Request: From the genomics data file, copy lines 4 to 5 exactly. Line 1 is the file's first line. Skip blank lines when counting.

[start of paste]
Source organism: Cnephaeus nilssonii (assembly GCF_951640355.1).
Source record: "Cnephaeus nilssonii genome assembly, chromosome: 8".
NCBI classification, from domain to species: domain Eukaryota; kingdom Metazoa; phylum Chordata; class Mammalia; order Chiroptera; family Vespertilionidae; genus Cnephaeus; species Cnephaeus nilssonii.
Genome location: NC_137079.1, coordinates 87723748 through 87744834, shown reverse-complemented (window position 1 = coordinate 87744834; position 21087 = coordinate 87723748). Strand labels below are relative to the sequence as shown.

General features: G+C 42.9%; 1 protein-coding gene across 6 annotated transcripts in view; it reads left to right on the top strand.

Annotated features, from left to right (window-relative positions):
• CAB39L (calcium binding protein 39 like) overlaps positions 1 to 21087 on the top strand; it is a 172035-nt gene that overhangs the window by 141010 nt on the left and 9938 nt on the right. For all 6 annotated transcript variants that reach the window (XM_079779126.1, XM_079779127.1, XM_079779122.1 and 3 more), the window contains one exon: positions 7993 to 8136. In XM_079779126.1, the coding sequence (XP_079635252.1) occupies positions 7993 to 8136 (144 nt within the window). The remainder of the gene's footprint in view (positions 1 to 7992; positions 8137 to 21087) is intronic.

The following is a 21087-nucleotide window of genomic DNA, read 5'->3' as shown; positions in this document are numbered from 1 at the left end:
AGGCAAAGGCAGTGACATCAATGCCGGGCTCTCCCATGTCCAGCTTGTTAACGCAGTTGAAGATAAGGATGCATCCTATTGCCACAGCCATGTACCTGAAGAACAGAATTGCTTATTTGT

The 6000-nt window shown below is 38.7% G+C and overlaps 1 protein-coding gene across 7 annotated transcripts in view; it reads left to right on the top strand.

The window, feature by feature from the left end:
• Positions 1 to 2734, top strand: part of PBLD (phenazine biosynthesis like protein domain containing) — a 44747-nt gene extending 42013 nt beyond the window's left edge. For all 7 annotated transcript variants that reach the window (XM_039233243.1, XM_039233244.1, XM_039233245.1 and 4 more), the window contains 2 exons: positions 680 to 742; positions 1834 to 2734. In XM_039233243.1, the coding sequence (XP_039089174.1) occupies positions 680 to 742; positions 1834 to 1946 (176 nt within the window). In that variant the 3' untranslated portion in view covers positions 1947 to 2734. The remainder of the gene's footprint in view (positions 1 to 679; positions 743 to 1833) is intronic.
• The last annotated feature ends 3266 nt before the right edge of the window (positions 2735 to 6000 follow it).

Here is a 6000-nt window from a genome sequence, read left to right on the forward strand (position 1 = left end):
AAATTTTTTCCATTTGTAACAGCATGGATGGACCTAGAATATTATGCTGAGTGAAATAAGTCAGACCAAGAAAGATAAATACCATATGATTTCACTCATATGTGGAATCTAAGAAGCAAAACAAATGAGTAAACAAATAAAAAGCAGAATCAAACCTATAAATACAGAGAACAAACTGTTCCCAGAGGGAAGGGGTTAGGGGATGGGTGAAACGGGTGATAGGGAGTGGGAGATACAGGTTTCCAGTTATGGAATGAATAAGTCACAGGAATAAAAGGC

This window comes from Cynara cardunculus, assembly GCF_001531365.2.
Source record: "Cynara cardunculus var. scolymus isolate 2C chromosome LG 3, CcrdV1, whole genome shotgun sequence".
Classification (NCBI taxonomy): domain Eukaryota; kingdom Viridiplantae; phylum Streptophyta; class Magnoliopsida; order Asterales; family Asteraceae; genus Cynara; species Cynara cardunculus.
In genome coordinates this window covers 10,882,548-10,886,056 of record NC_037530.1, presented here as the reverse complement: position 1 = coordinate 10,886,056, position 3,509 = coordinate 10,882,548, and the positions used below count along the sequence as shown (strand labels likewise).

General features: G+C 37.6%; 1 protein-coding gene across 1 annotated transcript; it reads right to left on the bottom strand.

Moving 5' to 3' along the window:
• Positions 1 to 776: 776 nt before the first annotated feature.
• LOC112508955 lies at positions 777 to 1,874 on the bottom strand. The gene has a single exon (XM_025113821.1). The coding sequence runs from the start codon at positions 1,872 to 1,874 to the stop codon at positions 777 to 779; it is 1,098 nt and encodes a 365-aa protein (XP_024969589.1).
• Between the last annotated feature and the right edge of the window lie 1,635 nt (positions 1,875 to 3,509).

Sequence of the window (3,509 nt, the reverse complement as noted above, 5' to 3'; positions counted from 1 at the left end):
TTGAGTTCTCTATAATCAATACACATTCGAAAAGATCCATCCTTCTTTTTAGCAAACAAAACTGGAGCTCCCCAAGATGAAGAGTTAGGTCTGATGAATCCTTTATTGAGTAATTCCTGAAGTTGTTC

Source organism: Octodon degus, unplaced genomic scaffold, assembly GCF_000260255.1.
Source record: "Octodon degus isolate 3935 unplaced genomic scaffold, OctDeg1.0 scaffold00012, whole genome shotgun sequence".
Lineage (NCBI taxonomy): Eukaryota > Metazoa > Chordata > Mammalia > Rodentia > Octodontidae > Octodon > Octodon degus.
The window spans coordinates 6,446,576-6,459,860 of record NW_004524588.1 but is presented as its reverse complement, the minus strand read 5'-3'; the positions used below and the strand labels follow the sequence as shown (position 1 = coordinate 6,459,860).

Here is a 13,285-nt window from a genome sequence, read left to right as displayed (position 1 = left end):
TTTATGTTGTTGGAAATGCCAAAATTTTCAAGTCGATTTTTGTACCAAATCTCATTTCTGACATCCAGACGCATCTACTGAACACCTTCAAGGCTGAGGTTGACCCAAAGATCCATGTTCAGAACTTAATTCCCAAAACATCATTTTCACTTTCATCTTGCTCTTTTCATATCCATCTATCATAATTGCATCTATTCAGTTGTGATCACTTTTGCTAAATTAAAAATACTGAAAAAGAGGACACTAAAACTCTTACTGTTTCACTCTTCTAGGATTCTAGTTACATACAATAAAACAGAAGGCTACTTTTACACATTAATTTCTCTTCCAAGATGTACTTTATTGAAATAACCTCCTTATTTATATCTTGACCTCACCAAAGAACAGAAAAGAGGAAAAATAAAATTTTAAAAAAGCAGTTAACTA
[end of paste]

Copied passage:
Genome location: NC_137079.1, coordinates 87723748 through 87744834, shown reverse-complemented (window position 1 = coordinate 87744834; position 21087 = coordinate 87723748). Strand labels below are relative to the sequence as shown.

General features: G+C 42.9%; 1 protein-coding gene across 6 annotated transcripts in view; it reads left to right on the top strand.